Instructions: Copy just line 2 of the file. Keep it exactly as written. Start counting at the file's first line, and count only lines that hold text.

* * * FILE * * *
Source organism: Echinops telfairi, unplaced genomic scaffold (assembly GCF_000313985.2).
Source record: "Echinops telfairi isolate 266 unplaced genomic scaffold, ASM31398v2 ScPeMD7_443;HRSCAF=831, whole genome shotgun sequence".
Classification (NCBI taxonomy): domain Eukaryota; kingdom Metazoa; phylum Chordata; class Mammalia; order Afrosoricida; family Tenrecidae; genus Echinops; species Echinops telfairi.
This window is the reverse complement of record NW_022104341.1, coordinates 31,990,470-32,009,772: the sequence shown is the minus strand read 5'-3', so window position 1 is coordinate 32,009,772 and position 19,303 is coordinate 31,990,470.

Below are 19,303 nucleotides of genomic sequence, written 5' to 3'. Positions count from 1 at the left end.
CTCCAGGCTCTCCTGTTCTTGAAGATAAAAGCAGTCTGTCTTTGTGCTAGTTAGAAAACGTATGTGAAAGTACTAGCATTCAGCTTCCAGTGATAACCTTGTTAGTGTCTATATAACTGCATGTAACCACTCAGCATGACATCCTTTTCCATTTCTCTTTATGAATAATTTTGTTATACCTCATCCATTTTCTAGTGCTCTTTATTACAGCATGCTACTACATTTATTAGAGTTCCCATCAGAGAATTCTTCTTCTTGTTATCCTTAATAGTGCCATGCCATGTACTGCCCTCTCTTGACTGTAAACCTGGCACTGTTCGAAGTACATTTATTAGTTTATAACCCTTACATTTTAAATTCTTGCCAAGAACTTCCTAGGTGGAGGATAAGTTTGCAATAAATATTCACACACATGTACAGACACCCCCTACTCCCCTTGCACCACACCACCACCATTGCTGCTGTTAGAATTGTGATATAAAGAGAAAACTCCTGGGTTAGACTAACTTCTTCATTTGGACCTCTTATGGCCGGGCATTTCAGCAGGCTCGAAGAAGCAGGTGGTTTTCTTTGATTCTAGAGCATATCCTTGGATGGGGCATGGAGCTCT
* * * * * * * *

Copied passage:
Source record: "Echinops telfairi isolate 266 unplaced genomic scaffold, ASM31398v2 ScPeMD7_443;HRSCAF=831, whole genome shotgun sequence".